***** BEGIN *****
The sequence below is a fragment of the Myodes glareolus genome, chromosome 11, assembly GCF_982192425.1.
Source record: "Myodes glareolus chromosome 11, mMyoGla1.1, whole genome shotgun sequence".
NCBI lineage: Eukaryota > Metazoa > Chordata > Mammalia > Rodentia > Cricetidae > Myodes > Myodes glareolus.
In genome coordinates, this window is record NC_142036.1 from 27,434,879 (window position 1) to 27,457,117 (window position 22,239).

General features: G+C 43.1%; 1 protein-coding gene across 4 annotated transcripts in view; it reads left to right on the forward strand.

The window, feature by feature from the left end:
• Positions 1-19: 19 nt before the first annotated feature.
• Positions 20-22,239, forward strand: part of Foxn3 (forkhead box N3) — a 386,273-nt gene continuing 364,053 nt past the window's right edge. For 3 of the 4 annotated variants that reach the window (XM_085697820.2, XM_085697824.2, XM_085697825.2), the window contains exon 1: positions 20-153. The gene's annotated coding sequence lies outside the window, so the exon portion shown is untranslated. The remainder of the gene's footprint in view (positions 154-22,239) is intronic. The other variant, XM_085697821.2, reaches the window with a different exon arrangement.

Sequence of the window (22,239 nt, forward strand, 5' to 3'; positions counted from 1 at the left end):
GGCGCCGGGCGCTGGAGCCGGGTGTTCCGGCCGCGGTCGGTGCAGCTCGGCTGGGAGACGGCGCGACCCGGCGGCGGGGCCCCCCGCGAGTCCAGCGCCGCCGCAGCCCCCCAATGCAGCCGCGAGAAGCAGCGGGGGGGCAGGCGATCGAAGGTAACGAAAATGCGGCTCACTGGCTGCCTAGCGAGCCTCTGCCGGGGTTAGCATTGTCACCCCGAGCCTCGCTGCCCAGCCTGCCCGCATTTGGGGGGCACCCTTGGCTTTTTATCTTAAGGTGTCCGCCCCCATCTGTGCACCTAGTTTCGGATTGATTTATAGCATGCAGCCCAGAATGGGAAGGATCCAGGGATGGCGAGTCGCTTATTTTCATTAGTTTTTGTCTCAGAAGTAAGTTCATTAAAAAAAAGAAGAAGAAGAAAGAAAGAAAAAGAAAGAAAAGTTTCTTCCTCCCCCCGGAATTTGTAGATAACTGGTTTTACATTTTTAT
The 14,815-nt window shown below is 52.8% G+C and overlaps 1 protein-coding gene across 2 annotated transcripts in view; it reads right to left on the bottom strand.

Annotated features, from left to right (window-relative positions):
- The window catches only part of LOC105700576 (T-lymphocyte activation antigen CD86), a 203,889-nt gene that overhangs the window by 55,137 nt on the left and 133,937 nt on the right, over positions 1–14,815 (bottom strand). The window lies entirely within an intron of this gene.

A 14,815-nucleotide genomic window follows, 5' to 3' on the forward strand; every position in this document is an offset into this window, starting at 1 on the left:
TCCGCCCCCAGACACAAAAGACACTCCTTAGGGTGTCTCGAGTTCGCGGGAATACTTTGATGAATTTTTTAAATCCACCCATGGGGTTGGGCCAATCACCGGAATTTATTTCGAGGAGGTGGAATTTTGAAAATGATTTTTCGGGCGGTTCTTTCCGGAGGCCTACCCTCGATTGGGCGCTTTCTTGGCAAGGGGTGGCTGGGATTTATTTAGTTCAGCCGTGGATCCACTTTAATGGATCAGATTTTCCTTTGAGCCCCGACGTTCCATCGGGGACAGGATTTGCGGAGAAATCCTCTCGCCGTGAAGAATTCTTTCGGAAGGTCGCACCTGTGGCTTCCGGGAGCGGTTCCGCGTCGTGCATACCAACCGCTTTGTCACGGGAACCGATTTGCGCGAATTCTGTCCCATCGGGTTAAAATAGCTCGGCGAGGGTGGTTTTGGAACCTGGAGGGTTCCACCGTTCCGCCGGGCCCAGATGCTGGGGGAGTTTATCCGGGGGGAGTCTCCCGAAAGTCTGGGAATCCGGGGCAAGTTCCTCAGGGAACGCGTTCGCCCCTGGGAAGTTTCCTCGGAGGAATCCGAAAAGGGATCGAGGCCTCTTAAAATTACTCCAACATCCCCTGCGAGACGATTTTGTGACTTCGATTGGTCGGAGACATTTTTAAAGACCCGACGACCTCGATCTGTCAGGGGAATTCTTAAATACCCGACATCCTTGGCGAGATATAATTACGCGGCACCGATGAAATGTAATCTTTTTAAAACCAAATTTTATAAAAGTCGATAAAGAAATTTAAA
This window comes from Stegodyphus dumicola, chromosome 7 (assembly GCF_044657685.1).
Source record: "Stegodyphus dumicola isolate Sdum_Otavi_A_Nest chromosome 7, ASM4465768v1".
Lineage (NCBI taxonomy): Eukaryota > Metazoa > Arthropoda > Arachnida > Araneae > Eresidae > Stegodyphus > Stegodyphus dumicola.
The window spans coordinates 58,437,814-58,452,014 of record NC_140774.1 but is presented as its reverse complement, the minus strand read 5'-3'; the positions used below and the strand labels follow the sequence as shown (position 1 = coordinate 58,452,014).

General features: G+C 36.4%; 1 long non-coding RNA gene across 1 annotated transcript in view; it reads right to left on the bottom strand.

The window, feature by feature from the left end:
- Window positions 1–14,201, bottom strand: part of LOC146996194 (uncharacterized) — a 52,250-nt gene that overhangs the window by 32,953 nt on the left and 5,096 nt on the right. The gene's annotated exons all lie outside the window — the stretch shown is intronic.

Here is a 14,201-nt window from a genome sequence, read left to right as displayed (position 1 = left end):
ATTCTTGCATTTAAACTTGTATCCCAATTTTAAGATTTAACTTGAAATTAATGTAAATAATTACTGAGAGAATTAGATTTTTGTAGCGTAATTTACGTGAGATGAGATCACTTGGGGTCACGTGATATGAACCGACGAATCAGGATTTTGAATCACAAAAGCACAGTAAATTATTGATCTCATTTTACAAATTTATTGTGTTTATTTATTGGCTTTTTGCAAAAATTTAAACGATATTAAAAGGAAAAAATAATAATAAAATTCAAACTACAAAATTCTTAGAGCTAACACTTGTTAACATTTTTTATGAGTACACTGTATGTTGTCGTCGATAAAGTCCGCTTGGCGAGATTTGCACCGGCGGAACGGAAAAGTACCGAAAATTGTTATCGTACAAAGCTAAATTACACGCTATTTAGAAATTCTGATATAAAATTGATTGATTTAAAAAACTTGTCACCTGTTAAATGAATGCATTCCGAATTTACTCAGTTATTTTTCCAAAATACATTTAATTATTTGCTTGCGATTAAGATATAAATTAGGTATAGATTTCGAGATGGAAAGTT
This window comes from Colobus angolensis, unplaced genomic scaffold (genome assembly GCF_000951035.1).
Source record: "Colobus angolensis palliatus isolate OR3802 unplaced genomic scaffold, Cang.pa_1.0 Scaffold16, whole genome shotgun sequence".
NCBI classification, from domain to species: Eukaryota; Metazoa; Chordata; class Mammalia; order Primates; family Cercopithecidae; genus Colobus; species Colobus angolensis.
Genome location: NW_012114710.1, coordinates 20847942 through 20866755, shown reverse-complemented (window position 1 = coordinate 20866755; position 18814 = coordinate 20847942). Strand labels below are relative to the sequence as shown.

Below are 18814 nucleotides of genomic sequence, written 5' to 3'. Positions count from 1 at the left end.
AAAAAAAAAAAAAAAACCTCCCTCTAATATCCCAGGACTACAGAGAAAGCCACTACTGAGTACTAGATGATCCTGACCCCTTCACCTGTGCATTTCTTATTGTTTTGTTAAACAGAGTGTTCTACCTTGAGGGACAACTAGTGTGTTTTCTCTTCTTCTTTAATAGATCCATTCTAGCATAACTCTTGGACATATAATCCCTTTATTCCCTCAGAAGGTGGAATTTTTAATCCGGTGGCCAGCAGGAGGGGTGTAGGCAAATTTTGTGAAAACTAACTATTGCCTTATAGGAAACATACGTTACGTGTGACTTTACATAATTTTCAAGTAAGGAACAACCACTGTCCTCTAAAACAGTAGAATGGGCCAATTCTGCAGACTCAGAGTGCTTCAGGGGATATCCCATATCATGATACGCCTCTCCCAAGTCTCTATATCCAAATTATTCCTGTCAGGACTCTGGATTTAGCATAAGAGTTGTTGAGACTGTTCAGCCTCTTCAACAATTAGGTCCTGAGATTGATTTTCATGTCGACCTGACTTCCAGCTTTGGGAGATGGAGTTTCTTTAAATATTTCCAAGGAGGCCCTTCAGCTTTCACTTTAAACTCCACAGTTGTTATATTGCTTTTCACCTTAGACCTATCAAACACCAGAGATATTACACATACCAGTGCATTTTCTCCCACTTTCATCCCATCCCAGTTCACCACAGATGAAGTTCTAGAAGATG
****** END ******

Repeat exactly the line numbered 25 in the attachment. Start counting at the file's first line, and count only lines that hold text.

This window comes from Colobus angolensis, unplaced genomic scaffold (genome assembly GCF_000951035.1).